Here's my final take on Tom Brady and Deflategate:
If Brady wasn't as guilty of football tampering, then why did he destroy his phone the day before he was set to testify in front of the special NFL investigator? Brady's excuse was that he said he destroys his phones periodically. But in this case, he just happened to destroy the phone on the day he's supposed to meet with Ted Wells?
Not buying it. He wanted to destroy any evidence of texts that linked him with the two equipment managers involved in the case, one of whom referred to himself as the "Deflatinator."
See, here's the problem. For the last 15 years, the New England Patriots _ or Cheatalots, as I like to call them _ have done whatever they wanted to do, because they feel like they can get away with anything and that they're above the law.
You name it, they've done it. Videotaped other team's practices, circumvented the salary cap to get top players, videotaped other teams on the sidelines to pick up signals and signs, killing off a team's walkie-talkie service during games, you name it. The Cheatalots cheat a lot because they can.
Or so it seemed. See, this time, the pretty boy quarterback with the supermodel wife cheated and got caught. And instead of just coming forward and admitting he was cheating and got caught, he did what all cheaters do _ denied it.
Just like all the steroid users in baseball. They didn't do anything wrong. They used someone else's syringe, like their cousin's or their personal trainers. They never did performance enhancement drugs. Shame on anyone who even thought that.
Until the evidence became so clear, like in the cases of Roger Clemens (who is still in denial mode), Barry Bonds and most recently Alex Rodriguez, that they had no other choice but accept the fate handed to them.
No one is even insinuating that steroid use and deflating footballs are on the same level. Not even close.
But the denial is the same. Brady first tried to play stupid when confronted about the deflated footballs, saying that he didn't know anything about it. Then, when the two equipment guys stepped forward and told NFL investigators that of course Brady knew, then he changed his tune a little.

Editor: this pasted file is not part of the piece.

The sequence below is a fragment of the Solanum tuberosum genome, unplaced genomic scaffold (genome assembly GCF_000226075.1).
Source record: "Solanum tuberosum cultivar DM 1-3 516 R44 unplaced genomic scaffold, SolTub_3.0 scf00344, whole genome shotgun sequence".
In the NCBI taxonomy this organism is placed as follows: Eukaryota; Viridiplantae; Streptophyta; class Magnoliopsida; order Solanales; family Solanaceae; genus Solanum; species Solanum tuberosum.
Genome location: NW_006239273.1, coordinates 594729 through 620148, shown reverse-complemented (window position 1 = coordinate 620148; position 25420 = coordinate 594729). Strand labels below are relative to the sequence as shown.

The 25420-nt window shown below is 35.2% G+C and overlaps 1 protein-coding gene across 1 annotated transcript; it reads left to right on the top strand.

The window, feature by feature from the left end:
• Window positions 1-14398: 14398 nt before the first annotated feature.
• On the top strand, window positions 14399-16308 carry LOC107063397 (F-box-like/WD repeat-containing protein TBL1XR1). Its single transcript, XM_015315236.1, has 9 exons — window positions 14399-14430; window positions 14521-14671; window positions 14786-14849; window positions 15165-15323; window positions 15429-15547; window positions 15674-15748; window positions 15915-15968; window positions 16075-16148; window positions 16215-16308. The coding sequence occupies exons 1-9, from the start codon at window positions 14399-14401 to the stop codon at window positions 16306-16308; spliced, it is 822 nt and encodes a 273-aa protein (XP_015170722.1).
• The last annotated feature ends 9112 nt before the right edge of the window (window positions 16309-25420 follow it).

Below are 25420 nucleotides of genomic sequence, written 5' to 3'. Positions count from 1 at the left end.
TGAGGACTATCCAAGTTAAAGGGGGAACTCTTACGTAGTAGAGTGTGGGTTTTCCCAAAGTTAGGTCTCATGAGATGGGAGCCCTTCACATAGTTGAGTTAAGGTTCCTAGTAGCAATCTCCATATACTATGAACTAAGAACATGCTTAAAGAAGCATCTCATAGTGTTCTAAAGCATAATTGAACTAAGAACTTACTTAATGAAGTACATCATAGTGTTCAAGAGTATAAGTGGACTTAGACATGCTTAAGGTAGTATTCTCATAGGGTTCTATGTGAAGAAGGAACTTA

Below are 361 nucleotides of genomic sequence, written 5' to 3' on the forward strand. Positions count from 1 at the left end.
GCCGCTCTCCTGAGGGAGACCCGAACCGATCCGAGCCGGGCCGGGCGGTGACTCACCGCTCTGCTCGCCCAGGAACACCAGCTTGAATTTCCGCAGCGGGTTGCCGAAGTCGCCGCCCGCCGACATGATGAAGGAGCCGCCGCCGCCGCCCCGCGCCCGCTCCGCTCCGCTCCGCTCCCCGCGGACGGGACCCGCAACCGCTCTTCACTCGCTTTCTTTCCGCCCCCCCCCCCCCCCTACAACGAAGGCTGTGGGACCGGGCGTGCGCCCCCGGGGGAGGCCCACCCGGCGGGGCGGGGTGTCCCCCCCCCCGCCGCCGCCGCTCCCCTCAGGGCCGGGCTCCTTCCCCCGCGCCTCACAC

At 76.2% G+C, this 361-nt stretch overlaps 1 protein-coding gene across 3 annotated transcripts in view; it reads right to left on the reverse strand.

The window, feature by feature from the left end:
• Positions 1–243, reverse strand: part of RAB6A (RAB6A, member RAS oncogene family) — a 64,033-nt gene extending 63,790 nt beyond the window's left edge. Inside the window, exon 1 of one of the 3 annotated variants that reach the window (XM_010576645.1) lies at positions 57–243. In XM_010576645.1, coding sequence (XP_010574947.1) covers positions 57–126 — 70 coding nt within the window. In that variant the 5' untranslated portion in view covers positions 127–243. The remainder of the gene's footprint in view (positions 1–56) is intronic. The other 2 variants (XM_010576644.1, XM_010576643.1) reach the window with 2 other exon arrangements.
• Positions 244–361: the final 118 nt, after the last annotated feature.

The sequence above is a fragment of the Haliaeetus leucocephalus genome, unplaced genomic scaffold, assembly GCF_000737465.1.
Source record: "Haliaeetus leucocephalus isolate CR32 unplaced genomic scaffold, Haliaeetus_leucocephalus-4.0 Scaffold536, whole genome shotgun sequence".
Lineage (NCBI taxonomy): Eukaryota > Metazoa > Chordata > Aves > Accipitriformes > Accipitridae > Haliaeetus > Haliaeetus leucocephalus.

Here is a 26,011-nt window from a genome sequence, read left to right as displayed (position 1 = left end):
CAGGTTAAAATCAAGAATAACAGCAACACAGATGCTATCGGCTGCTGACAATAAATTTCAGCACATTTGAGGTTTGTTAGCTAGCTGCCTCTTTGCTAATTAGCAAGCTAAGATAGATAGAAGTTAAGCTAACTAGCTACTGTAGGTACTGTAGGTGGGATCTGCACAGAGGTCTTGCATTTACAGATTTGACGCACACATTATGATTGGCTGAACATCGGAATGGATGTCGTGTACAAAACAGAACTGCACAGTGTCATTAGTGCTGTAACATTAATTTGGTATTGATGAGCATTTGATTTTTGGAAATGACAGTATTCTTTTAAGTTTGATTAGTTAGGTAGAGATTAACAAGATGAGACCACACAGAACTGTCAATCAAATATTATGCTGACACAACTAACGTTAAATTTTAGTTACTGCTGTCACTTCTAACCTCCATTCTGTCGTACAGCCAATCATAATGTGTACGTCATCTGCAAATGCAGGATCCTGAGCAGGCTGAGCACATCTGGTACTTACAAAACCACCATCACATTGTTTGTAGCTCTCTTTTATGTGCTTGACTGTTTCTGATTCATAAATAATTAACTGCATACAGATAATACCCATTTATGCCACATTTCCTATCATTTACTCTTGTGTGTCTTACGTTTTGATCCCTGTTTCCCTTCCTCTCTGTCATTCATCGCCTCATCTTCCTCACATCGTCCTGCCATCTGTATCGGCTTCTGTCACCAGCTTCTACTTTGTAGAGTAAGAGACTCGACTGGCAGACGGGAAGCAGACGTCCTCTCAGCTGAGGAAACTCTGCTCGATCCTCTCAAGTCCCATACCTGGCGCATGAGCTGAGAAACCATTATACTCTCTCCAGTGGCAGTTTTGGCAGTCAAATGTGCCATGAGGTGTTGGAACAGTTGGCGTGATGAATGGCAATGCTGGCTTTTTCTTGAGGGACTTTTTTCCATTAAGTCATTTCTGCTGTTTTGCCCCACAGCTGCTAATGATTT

And then he had the audacity to go to his hearing, first with Wells, and later with Commissioner Roger Goodell, that he didn't do anything wrong, when he was handed evidence of the contrary.
For good measure, Brady said he destroyed the cell phone with the text messages on it. Gee, now there's some coincidence.
There's no question that the other NFL owners pressured Goodell (whom they pay an astonishing $45 million a year) to handle the Brady case with utmost importance and severity, because frankly, the rest of the NFL is sick and tired of the Cheatalots getting away with everything. I can't say they get away with murder, because Aaron Hernandez is proof that even a Cheatalot can't get away with murder. It might work for Viola Davis and her students on that silly ABC show, but it doesn't work in real life.
Goodell had no recourse but to throw the book at Brady and he did. Four games for deflating footballs? That's pretty hefty.
But Brady isn't getting four games simply for taking the air out of balls during games. Hell, if he fessed up to it when he was first accused, he would have received a $25,000 fine and a slap on the back of his hand, saying, "Naughty, naughty, Pretty Boy."
The reason why Brady is getting slammed is the audacity he showed by not cooperating with the investigation, then trying to destroy evidence. And if you're not guilty, as Brady still is in denial mode over, then why go to those lengths? Why not cooperate and prove your innocence?
Goodell had to do something drastic with Brady, because frankly, the other owners who pay his ridiculously gaudy salary wouldn't have stood for it any other way. Brady should take his four-game suspension and fine and slink off into the sunset. He should come back rested and tanned in October, ready to take on the world.